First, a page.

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But when the porch caved in under the visitors’ weight, the neighbors complained, and the group moved to Azusa Street in what was then a predominantly black neighborhood. There, revival meetings began at 10 a.m. and often lasted past midnight.

For three years, Seymour and his partner, a white Methodist preacher named Hiram Smith, were considered the “best show in town for free.”

As 1,500 people jammed into the 40-by-60-foot sanctuary, vigorous hand-clapping blended with the sounds of “bones” (cows’ ribs), a washboard and thimbles, creating what was called music of the spirit. Seymour’s wife, Jennie, added the sound of the piano, followed by someone playing the violin. But the fiddle didn’t last; too many people believed that it had the devil in it and associated it with dance hall music.

“The power of the Lord was so great . . . it seemed to tingle your spine and your hair stood on end,” Catley recalled.

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Hundreds of spirit-filled seekers received baptism by water at Terminal Island, while others were baptized in the Holy Spirit--without water--in the upper prayer chamber, or “tarrying room,” at the church. The walls were lined with canes, crutches and pipes left by the lame who claimed cures and the smokers who reformed.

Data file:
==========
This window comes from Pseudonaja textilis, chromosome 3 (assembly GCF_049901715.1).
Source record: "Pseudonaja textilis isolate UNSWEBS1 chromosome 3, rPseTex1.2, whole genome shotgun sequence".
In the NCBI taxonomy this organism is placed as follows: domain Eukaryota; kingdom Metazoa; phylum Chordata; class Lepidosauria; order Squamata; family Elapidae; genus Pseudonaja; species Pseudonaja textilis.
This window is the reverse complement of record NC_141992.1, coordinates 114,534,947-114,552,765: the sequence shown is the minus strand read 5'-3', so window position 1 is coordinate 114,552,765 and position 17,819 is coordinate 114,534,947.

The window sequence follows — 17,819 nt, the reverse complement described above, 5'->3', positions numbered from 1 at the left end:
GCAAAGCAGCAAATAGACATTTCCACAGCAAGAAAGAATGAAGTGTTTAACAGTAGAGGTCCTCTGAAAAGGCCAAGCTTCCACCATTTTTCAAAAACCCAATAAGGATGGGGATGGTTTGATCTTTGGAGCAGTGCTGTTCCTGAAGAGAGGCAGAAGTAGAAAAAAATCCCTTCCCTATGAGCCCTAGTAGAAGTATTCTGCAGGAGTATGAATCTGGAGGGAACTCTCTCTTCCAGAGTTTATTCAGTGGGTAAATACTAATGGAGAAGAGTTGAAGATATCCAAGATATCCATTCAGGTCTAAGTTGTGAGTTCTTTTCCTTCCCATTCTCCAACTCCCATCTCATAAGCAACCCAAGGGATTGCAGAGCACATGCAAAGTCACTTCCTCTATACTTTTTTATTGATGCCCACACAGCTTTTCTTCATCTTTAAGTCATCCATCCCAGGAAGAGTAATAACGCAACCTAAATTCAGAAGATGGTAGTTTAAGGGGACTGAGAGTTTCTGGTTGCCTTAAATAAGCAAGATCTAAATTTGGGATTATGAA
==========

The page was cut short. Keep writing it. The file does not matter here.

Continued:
Offerings were placed in tin mailboxes nailed to the walls of the barn-like main room. Seymour’s fund-raising approach always was low-key, never pleading for more money or passing a plate or basket.

From 1906 to 1908, the Azusa Street Revival church printed a religious newspaper called the Apostolic Faith. It had a national circulation of 50,000 until two women on his staff left the paper, took the subscription list and started their own publication in Oregon.

Seymour also had to contend with newspaper reports ranging from the condescendingly skeptical to the racially hostile.

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One contemporary account described the Azusa Street services thusly: “Disgraceful intermingling of the races, they cry and make howling noises all day and into the night. They run, jump, shake all over, shout to the top of their voice, spin around in circles, fall out on the sawdust-blanketed floor jerking, kicking and rolling all over it. Some of them pass out and do not move for hours as though they were dead.